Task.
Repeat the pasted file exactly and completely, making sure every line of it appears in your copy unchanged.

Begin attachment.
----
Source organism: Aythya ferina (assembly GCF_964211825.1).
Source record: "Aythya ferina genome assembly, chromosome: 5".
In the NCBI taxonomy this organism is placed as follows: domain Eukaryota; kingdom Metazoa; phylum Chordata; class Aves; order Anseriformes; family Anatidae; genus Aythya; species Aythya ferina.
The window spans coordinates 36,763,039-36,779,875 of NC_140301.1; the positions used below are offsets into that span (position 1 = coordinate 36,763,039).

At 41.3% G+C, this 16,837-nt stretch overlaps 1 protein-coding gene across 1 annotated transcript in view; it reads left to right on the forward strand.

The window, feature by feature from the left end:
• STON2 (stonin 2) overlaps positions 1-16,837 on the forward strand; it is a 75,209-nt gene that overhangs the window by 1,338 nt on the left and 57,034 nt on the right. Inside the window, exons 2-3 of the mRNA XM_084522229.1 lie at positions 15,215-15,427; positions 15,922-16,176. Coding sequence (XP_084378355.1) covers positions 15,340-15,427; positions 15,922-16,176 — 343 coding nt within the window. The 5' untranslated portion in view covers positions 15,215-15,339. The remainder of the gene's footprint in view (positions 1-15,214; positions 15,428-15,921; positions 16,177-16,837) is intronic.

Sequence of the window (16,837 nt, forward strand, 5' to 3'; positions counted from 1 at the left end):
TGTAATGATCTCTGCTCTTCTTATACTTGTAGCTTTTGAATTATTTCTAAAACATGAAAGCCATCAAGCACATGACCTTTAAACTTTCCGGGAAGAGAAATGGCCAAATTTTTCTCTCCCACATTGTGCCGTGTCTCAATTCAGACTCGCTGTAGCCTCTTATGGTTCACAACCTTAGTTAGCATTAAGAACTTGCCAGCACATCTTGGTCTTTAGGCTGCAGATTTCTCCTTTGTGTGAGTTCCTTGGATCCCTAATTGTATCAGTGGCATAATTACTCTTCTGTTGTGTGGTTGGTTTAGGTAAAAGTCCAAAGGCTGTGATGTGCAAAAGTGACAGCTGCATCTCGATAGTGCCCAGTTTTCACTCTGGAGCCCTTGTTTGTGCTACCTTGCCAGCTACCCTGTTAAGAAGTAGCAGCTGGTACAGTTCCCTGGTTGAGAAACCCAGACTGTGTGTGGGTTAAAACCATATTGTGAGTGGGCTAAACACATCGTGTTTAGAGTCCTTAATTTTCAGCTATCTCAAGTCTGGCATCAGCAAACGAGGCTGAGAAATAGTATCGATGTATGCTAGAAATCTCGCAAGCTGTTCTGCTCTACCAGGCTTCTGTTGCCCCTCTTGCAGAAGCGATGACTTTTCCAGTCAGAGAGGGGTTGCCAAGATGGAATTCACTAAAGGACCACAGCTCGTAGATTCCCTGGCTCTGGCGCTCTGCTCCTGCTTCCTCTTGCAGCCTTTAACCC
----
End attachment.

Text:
Source organism: Aythya ferina (assembly GCF_964211825.1).
Source record: "Aythya ferina genome assembly, chromosome: 5".
In the NCBI taxonomy this organism is placed as follows: domain Eukaryota; kingdom Metazoa; phylum Chordata; class Aves; order Anseriformes; family Anatidae; genus Aythya; species Aythya ferina.
The window spans coordinates 36,763,039-36,779,875 of NC_140301.1; the positions used below are offsets into that span (position 1 = coordinate 36,763,039).

At 41.3% G+C, this 16,837-nt stretch overlaps 1 protein-coding gene across 1 annotated transcript in view; it reads left to right on the forward strand.

The window, feature by feature from the left end:
• STON2 (stonin 2) overlaps positions 1-16,837 on the forward strand; it is a 75,209-nt gene that overhangs the window by 1,338 nt on the left and 57,034 nt on the right. Inside the window, exons 2-3 of the mRNA XM_084522229.1 lie at positions 15,215-15,427; positions 15,922-16,176. Coding sequence (XP_084378355.1) covers positions 15,340-15,427; positions 15,922-16,176 — 343 coding nt within the window. The 5' untranslated portion in view covers positions 15,215-15,339. The remainder of the gene's footprint in view (positions 1-15,214; positions 15,428-15,921; positions 16,177-16,837) is intronic.

Sequence of the window (16,837 nt, forward strand, 5' to 3'; positions counted from 1 at the left end):
TGTAATGATCTCTGCTCTTCTTATACTTGTAGCTTTTGAATTATTTCTAAAACATGAAAGCCATCAAGCACATGACCTTTAAACTTTCCGGGAAGAGAAATGGCCAAATTTTTCTCTCCCACATTGTGCCGTGTCTCAATTCAGACTCGCTGTAGCCTCTTATGGTTCACAACCTTAGTTAGCATTAAGAACTTGCCAGCACATCTTGGTCTTTAGGCTGCAGATTTCTCCTTTGTGTGAGTTCCTTGGATCCCTAATTGTATCAGTGGCATAATTACTCTTCTGTTGTGTGGTTGGTTTAGGTAAAAGTCCAAAGGCTGTGATGTGCAAAAGTGACAGCTGCATCTCGATAGTGCCCAGTTTTCACTCTGGAGCCCTTGTTTGTGCTACCTTGCCAGCTACCCTGTTAAGAAGTAGCAGCTGGTACAGTTCCCTGGTTGAGAAACCCAGACTGTGTGTGGGTTAAAACCATATTGTGAGTGGGCTAAACACATCGTGTTTAGAGTCCTTAATTTTCAGCTATCTCAAGTCTGGCATCAGCAAACGAGGCTGAGAAATAGTATCGATGTATGCTAGAAATCTCGCAAGCTGTTCTGCTCTACCAGGCTTCTGTTGCCCCTCTTGCAGAAGCGATGACTTTTCCAGTCAGAGAGGGGTTGCCAAGATGGAATTCACTAAAGGACCACAGCTCGTAGATTCCCTGGCTCTGGCGCTCTGCTCCTGCTTCCTCTTGCAGCCTTTAACCC